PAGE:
The Joseph Richard Group is dom­i­nat­ing the sub­urbs. We go to Lan­g­ley’s S+L to find out why.

S+L Kitchen and the subur­ban jug­ger­naut that is the Joseph Richard Group.

Vancouver Magazine - - CONTENT - BY Neal McLen­nan PHO­TO­GRAPHS BY Da­rina Kop­cok

I went to a friend’s house for a char­ity din­ner cooked by a win­ner of MasterChef Canada. I’d never seen the show—in which home chefs com­pete—and had never heard of David Jorge, but that night he sent out a block­buster of a meal, with dish af­ter dish of reve­la­tory cui­sine. Shar­ing a glass of wine with him af­ter­ward, I asked about a par­tic­u­lar show­stop­per—a sim­ple, per­fectly roasted whole ten­der­loin that had the crowd ditching deco­rum to load up on sec­onds, then thirds. “I get the meat at Costco,” he said with­out bravado, adding that for qual­ity and price, it was tough to beat. This is my kind of chef, I thought at the time—some­one down to earth de­spite hav­ing been gifted wings from the culi­nary gods.

I men­tion this anec­dote be­cause not long af­ter that night, I saw a press re­lease an­nounc­ing that Jorge had parked his for­mer pro­fes­sion as a suc­cess­ful con­crete con­trac­tor to take the role of cor­po­rate chef of the Joseph Richard Group and to open its new restau­rant con­cept, S+L, in Lan­g­ley. My rst thought was, “Good for him.” My sec­ond: “What the hell is the Joseph Richard Group?”

From all ac­counts, JRG (as they’re known) is the bomb from Co­quit­lam to Abby, South Sur­rey to Chilli­wack. The chain, founded by for­mer bar­tenders and Sur­rey na­tives An­dré “Joseph” Bourque and Ryan “Richard” Moreno, op­er­ates 21 bars and restau­rants—that’s more than ei­ther Joey or Earls have in B.C.—but they don’t have a sin­gle one in Van­cou­ver.

Cu­ri­ous, I jumped in my car and drove for ages, tak­ing the 200 Street exit, where S+L quickly ap­pears on the side of the road. You ac­tu­ally en­ter from the back, which is odd but con­ve­nient if you’re driv­ing. And ev­ery­one is driv­ing.

In­side, the decor hits the usual chain sus­pects—Edi­son light bulbs, lots of iron and sub­way tile, but my eyes are drawn to the clear dis­play case be­hind the host­ess sta­tion stocked with hun­dreds of steak knives, which, on closer in­spec­tion, are etched with peo­ple’s names. I’ve stum­bled upon “Knife Club,” a pro­gram where ded­i­cated cus­tomers can keep their own steak knives to use when they come in. Odd but thought­ful, and pre­sum­ably oth­ers agree, as the place is hop­ping.

I sit at a high-top near the bar, and the friendly bar­tender bolts out to greet me to see if I want some­thing to drink while I pe­ruse the menu. “Just wa­ter,” I say, an or­der that in Van­cou­ver is usu­ally fol­lowed by the still-or-sparkling up­sell, but here it’s an­swered with a chirpy, “Can I put a slice of lemon in that for you?”

The menu will be fa­mil­iar to habitués of chains: there’s a sec­tion for “Hand­helds,” a.k.a. sand­wiches, a raft of the typ­i­cal ap­pe­tiz­ers—cala­mari, tru e fries—but a cu­ri­ously small steak sec­tion (just ve op­tions, and not a rib-eye among them) for a place with a knife club.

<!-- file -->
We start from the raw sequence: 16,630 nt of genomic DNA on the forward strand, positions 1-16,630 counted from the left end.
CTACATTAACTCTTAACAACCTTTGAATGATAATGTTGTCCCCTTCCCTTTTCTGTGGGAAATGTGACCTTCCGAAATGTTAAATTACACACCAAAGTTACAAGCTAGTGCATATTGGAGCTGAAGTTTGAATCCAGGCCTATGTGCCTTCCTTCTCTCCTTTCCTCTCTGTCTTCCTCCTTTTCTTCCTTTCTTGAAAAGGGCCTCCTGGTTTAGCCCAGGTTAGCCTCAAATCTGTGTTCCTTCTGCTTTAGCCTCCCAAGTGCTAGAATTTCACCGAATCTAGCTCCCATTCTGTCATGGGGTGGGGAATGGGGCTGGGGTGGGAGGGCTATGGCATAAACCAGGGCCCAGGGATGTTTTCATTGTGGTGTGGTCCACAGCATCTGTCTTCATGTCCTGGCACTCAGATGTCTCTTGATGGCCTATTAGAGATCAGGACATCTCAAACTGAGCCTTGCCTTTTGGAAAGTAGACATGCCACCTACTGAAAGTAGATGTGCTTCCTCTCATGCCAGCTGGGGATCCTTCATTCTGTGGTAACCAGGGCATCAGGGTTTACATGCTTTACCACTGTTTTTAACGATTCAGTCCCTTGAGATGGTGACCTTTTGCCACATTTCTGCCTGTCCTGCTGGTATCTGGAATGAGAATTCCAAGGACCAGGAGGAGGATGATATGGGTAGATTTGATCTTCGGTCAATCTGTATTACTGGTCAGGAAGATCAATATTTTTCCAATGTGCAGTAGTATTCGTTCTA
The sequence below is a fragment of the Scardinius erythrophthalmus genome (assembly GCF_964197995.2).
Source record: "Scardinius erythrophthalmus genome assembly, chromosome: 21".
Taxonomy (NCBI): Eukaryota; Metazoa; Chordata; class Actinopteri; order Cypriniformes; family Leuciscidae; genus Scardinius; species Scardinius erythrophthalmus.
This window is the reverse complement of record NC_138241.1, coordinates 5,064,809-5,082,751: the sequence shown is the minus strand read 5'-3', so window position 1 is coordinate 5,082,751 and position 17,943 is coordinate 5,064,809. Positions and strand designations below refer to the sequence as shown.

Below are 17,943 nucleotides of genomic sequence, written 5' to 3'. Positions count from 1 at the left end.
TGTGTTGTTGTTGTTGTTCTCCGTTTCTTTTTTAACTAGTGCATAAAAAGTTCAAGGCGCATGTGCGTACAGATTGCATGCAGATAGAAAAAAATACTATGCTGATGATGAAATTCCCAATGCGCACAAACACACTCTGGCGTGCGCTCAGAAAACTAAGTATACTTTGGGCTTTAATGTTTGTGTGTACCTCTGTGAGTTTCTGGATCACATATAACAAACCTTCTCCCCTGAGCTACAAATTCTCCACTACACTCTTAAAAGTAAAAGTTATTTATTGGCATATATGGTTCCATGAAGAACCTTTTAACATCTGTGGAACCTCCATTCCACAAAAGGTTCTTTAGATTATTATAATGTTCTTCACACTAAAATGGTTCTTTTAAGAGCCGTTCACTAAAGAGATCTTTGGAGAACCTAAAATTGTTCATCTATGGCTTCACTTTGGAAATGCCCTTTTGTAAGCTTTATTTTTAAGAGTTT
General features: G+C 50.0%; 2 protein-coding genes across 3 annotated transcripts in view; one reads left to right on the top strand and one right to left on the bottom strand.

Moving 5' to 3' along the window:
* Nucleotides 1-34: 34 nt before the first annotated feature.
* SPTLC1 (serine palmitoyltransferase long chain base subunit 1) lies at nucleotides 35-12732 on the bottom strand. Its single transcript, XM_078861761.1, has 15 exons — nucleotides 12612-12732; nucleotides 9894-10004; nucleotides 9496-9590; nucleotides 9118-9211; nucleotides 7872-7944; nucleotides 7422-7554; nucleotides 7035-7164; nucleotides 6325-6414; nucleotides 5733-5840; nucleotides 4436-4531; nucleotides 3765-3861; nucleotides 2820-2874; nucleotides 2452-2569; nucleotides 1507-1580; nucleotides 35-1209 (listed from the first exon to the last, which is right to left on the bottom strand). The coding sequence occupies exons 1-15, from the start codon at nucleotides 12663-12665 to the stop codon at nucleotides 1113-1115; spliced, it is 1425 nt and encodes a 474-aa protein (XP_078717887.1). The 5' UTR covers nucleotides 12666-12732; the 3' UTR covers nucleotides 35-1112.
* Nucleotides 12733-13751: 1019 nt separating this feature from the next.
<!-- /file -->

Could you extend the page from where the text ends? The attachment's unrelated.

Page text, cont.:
On the rst visit, I go with the Mas­ter Chicken ($23)—though I was oblivious to the fact that this was the dish that won Jorge his MasterChef ti­tle, it does live up to its hype. Three pieces of nicely fried chicken with a slightly sweet sea­son­ing paired with sim­ple mashed pota­toes and a ba­con-creamed corn that’s a won­der—not runny but rm and rich, it’s the best creamed corn I’ve ever had. It’s the ex­act sort of de­li­cious, but not pon­cey, dish I’d ex­pect from the guy who cooked the

ten­der­loin of my dreams.

Less suc­cess­ful are the lamb pop­si­cles. I ap­pre­ci­ate Lan­g­ley is a hike from Vij’s (48.2 kilo­me­tres to be ex­act), but it takes some co­jones to poach the name of what may be the city’s most iconic dish. Worse, the server doesn’t ask how I’d like them cooked, so they ar­rive 50 shades of grey. They do sit on a quite good bed of tangy hum­mus and, at only $17, you’d be hard pressed to find chops for a bet­ter price. To match, the “Wine Book” is a wel­come respite from the puni­tive pric­ing preva­lent in Van­cou­ver: sure, it’s heavy on shi­raz and zin, but a care­ful eye re­veals jew­els like the ex­quis­ite St. Ur­bans-Hof Old Vines Ries­ling, which is $26.50 in the store and sold here for a start-the-car price of $44.

Such is the tale of S+L. If you roll in look­ing sim­ply for a good time and or­der up your knife from stor­age, you’ll be served reli­able food in a wel­com­ing at­mos­phere far from the hip­ster at­ti­tudes so common in Van­cou­ver. Drive for 45 min­utes with a note­book and a mag­ni­fy­ing glass, and you’ll find a few things to gripe about, like (please indulge me here) whisky, when it refers to Scotch (as op­posed to bour­bon), doesn’t have an e —some­thing you should have checked be­fore you painted it on the wall above your Scotch se­lec­tion. But there are a cou­ple of stand­out dishes that show why the JRG team (which, in ad­di­tion to Jorge, in­cludes ex-Cac­tus TopChef win­ner Matt Stowe) is killing it in the Val­ley (the Wagyu flat­iron and oh, that corn), although my in­cli­na­tion is that the care­fully crafted sense of be­long­ing might be equally as im­por­tant to the chain’s suc­cess as the food.

Ei­ther way, the proof is in the par­fait (which is a rea­son­able $7): JRG hired 200 peo­ple last year and ex­pects to hire 200 more this year. You don’t get num­bers like these with­out crank­ing out sat­is­fied cus­tomers.

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